Is Nike a Top Dividend Pick?


Morgan Stanley released a top dividend picks list earlier this week, citing Nike Inc. (NKE, Financial) as one of its primary recommendations.

The sport apparel giant’s year-to-date trajectory has been far from ideal, but its economic performance remains robust, potentially leaving its stock in oversold territory.

Based on a holistic analysis, I believe Nike is a high-quality stock, but by no means a dividend play.

Earnings review and preview

Nike’s operating results have remained resilient throughout the year despite various global macroeconomic headwinds. The company delivered a solid second-quarter earnings report, trumping expectations by 9 cents per share.

During its latest financial quarter, the company’s NIKE DIRECT surged by 11% year over year on a currency-neutral basis, assumingly stemming from enhanced digitalization and consumer targeting. Additionally, the company resumed its $15 billion share buyback program, repurchasing $1.1 billion worth of stock.

Nike is due to release its third-quarter results on Sept. 29th, and many analysts are optimism about the company’s report.

According to Piral Dadania of RBC Capital Market, Nike is likely to record revenue growth from China despite numerous Covid-19 lockdowns. He also believes the company’s profit margins could improve due to high-level operating leverage.

Lastly, from a quantitative vantage point, Nike’s income statement has been subject to conservative earnings recognition. For example, the Beneish M-Score of -2.30 means the company has recognized earnings conservatively and any accounting-driven earnings surprise will likely be to the upside.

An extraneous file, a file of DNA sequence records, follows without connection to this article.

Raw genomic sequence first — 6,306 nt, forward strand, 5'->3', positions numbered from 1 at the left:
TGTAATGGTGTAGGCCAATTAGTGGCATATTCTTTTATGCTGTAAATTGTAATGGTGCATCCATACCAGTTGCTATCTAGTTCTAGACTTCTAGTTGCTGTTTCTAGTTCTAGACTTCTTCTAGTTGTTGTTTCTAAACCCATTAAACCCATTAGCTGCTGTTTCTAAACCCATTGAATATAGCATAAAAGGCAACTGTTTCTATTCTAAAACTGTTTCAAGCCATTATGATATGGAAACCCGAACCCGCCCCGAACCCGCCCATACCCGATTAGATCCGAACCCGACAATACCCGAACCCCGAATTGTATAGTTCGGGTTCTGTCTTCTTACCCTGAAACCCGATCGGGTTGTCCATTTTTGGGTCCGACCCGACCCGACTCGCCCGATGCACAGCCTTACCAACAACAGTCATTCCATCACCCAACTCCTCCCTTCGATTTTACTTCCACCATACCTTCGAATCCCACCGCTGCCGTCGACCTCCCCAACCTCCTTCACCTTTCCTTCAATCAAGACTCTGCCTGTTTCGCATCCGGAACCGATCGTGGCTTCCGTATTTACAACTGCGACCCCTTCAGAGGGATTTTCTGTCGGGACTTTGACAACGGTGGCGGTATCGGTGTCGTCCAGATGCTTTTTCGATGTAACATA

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Valuation and dividend

Even though Nike’s earnings prospects seem bright, its stock is not attractively valued. Both relative and absolute valuation metrics suggest it is overvalued.

According to GuruFocus’ discounted cash flow analysis, Nike’s stock has a fair value of $51.59, which is well below its traded price of $96.83. In addition, the company has a price-earnings ratio of 25.15, adjusted by a PEG ratio of 2.96, indicating the market overhypes its earnings per share potential.

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Nike’s 1.28% dividend yield is not bad by any means, but it is certainly nowhere near the best on the market. The company presents a balanced shareholder compensation package, with share buybacks forming a significant part of its residual distribution. Moreover, Nike is reinvesting heavily to expand its footprint in emerging markets; Therefore, it is unlikely that the stock will be a pure-play dividend anytime soon.

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Concluding thoughts

Morgan Stanley’s classification of Nike as a top dividend pick is questionable. There is no doubt that it is a high-quality company with operational finesse. However, key metrics suggest it is not a dividend pure play.

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